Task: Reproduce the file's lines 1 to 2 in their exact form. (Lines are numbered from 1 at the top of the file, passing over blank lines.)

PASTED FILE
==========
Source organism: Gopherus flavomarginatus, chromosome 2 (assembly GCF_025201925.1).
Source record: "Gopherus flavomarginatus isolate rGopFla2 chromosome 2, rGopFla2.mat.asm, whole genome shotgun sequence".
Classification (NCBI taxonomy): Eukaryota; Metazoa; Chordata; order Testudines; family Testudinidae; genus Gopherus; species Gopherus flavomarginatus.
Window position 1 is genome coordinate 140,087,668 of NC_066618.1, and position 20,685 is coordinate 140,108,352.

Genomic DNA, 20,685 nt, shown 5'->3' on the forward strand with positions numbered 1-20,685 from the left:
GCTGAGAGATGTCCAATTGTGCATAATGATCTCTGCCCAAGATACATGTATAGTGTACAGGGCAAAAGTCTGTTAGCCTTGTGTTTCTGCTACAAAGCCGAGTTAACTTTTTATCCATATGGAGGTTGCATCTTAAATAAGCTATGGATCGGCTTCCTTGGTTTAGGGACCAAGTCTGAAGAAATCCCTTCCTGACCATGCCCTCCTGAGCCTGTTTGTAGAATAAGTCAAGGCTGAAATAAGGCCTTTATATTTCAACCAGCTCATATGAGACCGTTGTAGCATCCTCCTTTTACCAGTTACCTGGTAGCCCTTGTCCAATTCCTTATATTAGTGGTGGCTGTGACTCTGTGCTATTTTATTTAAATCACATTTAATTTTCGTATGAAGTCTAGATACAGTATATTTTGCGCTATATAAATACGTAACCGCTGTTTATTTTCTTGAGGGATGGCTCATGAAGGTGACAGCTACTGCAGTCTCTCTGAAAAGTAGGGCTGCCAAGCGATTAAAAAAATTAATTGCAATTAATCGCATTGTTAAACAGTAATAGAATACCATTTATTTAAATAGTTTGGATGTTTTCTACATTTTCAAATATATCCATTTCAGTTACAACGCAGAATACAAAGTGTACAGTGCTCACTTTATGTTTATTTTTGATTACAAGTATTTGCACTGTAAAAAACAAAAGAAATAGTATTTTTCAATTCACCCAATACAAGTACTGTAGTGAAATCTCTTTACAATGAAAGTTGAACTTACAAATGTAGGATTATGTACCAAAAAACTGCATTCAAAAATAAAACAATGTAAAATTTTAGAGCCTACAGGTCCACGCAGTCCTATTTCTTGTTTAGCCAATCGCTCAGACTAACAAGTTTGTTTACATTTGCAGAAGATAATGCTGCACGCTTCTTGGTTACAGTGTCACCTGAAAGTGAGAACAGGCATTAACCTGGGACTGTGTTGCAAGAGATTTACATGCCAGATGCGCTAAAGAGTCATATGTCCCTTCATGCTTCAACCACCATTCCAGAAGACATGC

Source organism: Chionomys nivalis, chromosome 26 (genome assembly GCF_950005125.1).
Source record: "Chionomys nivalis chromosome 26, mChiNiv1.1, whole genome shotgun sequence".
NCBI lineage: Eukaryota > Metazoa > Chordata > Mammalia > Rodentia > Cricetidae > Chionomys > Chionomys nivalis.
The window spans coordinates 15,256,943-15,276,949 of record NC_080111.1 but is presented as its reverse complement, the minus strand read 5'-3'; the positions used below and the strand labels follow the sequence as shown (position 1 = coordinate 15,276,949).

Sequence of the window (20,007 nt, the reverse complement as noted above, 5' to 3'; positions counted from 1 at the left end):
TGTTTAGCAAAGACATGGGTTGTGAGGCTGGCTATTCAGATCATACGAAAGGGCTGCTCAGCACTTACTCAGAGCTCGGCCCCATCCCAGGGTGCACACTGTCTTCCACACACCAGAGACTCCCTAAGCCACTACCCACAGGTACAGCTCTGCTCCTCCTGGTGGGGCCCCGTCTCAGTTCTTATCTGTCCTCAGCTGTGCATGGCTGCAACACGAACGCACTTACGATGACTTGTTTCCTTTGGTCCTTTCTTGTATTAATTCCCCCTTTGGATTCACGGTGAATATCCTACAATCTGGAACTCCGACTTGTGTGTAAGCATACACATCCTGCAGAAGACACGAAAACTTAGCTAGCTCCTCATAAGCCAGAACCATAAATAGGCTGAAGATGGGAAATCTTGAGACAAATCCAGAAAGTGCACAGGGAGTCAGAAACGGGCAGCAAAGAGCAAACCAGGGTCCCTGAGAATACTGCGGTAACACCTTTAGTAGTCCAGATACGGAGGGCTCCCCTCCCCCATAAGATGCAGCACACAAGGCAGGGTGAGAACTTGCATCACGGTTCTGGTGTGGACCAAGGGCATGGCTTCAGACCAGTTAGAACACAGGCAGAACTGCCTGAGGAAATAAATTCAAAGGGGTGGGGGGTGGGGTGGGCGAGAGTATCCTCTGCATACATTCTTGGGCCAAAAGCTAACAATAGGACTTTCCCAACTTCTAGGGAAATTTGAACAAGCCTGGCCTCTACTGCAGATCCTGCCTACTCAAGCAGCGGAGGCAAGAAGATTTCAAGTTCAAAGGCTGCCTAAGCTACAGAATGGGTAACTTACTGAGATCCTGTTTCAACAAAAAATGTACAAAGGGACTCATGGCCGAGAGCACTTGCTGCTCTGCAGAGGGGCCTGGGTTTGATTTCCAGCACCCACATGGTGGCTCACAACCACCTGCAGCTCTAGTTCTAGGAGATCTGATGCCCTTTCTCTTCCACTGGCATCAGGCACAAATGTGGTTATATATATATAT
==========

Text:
Source organism: Gopherus flavomarginatus, chromosome 2 (assembly GCF_025201925.1).
Source record: "Gopherus flavomarginatus isolate rGopFla2 chromosome 2, rGopFla2.mat.asm, whole genome shotgun sequence".